Tag Archives: OSPF

How to configure OSPF Totally Stubby Area in Cisco Routers- Series 1?

In this series of posts lets configure OSPF Totally Stubby Area, but before proceeding further let’s summarise the below topology

OSPF Totally Stubby Area
  1. Two OSPF Areas Area 0 and Area 5
  2. R1, R2 and R4 are part of Area 0 and OSPF is configured on the directly connected links on each router ( R1 – R2 link , R1-R4 link)
  3. R4 has four loop back interfaces  loopback 1 (10.0.1.1) , loopback 2 (10.0.2.2) ,loopback 3 (10.0.3.3) and loopback 4 (10.0.4.4) ,these loopback interfaces networks are redistributed into OSPF
  4. R2-R3 are part of Area 5, R2 happened to be a ABR
  5. OSPF Area 5 is configured on the interfaces connected between R2-R3.

Currently Area 5 is a normal area and its not been configured as a totally stubby area,  R2 installs the R4 loopback interface networks as Type 5 LSA and forward the same to Area 5

We can see from the below snap shot R2 received R4 loopback networks as Type 5 LSAs and the routes are installed as Type 2 External OSPF routes, also we could see the interface connecting R1-R4 are also advertised as Type 3 LSA

R2 - R4 route
R2 - type 5

R3 sees R4 loopback interfaces network as Type 5 LSA and R1-R4 , R1-R2 links network 192.168.14.0/29 , 192.168.12.0/29  as Type 3 LSAs

R3 LSA table

In next post, let’s see by what impact Area 5 will have especially after configuring it as  OSPF Totally Stubby Area.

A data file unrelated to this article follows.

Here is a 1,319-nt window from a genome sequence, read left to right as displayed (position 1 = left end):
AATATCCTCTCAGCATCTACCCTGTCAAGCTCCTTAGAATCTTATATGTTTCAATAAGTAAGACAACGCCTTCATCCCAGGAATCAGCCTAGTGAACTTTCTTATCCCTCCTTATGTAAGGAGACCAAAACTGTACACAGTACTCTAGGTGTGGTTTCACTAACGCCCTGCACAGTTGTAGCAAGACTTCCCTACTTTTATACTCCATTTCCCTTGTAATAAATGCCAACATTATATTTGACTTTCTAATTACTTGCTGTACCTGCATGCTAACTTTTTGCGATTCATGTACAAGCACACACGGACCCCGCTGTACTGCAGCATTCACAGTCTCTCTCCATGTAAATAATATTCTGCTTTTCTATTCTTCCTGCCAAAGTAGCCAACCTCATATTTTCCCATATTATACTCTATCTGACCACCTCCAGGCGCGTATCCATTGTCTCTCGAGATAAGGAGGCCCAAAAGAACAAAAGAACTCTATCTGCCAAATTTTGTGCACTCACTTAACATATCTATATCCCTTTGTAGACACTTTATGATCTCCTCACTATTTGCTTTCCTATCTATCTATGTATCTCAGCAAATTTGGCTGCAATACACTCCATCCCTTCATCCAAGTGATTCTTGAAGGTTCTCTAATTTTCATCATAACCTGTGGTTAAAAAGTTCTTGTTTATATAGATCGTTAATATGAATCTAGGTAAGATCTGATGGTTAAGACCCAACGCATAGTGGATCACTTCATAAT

What is the OSPF Stub Area?

We all know OSPF as routing protocol is one of the most widely used IGP protocol, OSPF happens to be the most scalable IGP protocol. OSPF also happens to be one of the complex protocols as it deals with various concepts and terminologies. One such a topic where people get confused is OSPF Area types.

I will try to simplify them and present them in an easy language, I am not going to reinvent the wheel, as one can find plenty of resources for OSPF.

What is a OSPF Stub Area ?

OSPF Stub Area basically filters out information of an OSPF database purely based on the LSA types, Basically, an ABR  in a Stub Area prevents LSA type 5 to be flooded into a Stub Area, it removes Type 5 LSA  and replaces them with a default route which is a Type 3 LSA.  To simplify  ABR creates a default route using LSA 3, listing a  0.0.0.0 with a subnet mask  0.0.0.0 and flood the same into the stub area. By using Stub Area feature one can reduce the CPU utilization of a Router.

OSPF Stub Area

From the above scenario, we can see Type 3 LSA is exchanged between Area 0 and 5, however, when a Type 5 LSA reaches R2 which is an ABR, it will strip External LSAs  (Type 5 LSAs) and replace them with a default route towards the Router R3.

OSPF Stub Area is configured in Cisco Routers using an IOS command

router ospf 1

area 5 stub

In the upcoming post, let’s see how to configure OSPF stub area in Cisco Routers, we will build a sample topology using Cisco VIRL.